This is the campaign we spent 3 years waiting for?


What to make of Liberal leader Stephen McNeil’s plan to save taxpayers money by making Nova Scotia Power responsible for (and responsible for footing the bill for) what is now the regulated, arms’ length, non-profit — and working very well, thank you all the same — energy-reducing agency known as Efficiency Nova Scotia?

The reality is that funding for the agency comes from a levy on our power bill. If NSP was required to “pay” for its own energy efficiency, that levy would simply be tacked on to our power rates instead, probably invisibly and almost certainly creating yet another profit centre for our private public utility.

More to the point, do we really want Nova Scotia Power — the chicken in charge of creating electrical demand — to take control the hen house of encouraging energy efficiency? Can you say conflict of interest?

According to its website, Efficiency Nova Scotia’s various conservation programs have so far cut our annual provincial electricity load demand by 4.3 per cent, a not insignificant decrease at a time of steadily increasing power rates.

If McNeil’s proposal is from the if-it’s-not-broke-make-it-worse school of governing, Jamie Baillie’s plan to totally eliminate corporate taxes on small businesses enters stage right from the trickle down, if-it’s-never-worked-let’s-keep-trying-it-again-anyway graduate school of Reaganesque poli-nomics.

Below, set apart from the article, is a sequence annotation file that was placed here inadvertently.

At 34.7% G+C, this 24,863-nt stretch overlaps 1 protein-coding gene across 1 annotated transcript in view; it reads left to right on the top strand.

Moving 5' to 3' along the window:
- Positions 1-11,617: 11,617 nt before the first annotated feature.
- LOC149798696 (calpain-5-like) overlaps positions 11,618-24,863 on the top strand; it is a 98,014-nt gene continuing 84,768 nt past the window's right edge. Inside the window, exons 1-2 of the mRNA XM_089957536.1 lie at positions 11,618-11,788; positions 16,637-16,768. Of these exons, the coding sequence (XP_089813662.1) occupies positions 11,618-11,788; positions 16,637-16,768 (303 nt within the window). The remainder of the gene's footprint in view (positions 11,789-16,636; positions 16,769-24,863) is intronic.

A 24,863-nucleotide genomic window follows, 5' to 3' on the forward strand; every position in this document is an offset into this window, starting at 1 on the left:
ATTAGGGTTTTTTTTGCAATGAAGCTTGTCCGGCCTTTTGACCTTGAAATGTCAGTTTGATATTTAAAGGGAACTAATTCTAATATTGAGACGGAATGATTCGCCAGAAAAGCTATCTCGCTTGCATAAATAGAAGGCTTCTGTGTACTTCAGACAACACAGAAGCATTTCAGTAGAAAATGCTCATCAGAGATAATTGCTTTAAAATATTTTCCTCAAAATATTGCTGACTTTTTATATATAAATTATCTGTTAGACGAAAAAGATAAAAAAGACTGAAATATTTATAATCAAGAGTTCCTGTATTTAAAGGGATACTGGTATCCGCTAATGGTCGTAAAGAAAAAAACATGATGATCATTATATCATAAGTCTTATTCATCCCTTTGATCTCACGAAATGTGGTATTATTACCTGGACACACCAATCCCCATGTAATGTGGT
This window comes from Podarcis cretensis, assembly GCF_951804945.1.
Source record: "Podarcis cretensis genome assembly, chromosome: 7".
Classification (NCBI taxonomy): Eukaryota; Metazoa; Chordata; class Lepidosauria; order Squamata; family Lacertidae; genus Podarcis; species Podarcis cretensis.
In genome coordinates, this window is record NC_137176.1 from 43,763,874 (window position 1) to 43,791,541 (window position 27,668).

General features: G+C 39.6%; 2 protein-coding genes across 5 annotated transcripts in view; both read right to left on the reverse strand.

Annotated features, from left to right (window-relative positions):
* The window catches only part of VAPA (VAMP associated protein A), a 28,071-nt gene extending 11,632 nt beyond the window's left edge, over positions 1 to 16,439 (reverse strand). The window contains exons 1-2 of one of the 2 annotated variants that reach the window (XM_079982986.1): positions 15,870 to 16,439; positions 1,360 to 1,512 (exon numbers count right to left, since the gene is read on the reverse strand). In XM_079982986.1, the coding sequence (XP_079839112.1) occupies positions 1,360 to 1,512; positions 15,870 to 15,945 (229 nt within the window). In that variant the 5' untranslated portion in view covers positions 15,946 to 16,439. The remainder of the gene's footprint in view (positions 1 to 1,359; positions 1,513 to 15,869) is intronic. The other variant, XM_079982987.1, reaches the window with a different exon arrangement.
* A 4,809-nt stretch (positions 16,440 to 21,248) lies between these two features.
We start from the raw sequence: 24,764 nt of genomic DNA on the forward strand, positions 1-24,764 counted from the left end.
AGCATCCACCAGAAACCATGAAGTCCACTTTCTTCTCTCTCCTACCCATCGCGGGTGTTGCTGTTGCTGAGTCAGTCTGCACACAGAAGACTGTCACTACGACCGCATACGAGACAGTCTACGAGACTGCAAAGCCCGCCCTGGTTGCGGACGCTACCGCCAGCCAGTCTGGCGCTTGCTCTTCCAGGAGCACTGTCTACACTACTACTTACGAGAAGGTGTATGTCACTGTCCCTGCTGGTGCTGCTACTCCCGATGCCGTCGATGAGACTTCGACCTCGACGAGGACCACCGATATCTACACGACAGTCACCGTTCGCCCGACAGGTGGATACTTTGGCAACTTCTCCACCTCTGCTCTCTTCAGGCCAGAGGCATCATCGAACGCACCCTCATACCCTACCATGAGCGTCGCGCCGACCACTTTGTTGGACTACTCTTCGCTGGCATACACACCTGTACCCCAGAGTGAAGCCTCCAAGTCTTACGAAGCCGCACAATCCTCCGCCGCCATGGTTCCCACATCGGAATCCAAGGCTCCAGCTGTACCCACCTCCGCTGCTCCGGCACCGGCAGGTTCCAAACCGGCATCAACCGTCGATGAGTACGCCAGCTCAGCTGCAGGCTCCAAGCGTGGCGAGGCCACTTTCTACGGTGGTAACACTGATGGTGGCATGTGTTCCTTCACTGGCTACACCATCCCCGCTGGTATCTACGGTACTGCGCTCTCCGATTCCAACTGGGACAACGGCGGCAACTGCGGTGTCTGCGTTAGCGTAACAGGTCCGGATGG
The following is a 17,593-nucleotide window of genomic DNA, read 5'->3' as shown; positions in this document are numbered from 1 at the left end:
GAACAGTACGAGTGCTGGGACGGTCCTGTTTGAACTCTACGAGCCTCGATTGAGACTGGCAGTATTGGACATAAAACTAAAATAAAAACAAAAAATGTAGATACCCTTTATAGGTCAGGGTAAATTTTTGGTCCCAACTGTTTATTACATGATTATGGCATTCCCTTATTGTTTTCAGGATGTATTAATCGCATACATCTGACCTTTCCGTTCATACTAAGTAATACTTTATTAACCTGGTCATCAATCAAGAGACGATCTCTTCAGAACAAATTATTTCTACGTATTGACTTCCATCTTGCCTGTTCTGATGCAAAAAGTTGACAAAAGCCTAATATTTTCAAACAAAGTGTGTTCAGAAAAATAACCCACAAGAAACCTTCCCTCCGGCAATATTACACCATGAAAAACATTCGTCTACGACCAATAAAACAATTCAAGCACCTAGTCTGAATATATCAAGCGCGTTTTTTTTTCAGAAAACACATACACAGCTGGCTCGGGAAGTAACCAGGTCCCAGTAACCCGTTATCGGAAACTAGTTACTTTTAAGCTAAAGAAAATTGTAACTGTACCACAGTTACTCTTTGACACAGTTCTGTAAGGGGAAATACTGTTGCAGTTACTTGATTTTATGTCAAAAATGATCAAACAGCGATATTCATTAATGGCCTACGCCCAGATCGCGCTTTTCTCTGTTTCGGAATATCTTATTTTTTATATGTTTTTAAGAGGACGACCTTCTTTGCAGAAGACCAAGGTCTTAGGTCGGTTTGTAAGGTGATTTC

While Baillie over-heatedly accuses the NDP of driving us down the road to Detroit-style ruin, the Tories fiscal plan not only doesn’t cut our debt — the ultimate cause of Detroit’s bankruptcy default — but his corporate catering simply shifts more of the burden of providing important public services into the lap of ordinary taxpayers — or eliminates those services altogether.

Meanwhile the NDP, which delights in donning the mantle of budget-balancing, prudent financial managers when it suits them, has been spending for months as if there will be no tomorrow — and certainly no next term plan in which to keep those painfully balanced books in the black. The NDP can’t again claim it didn’t know the true state of the province’s finances.

It is disheartening to realize that — with all the time our political parties had to prepare for the inevitability of this campaign — they had so little of thought-through substance to offer during its first week. Let’s hope this week is better.

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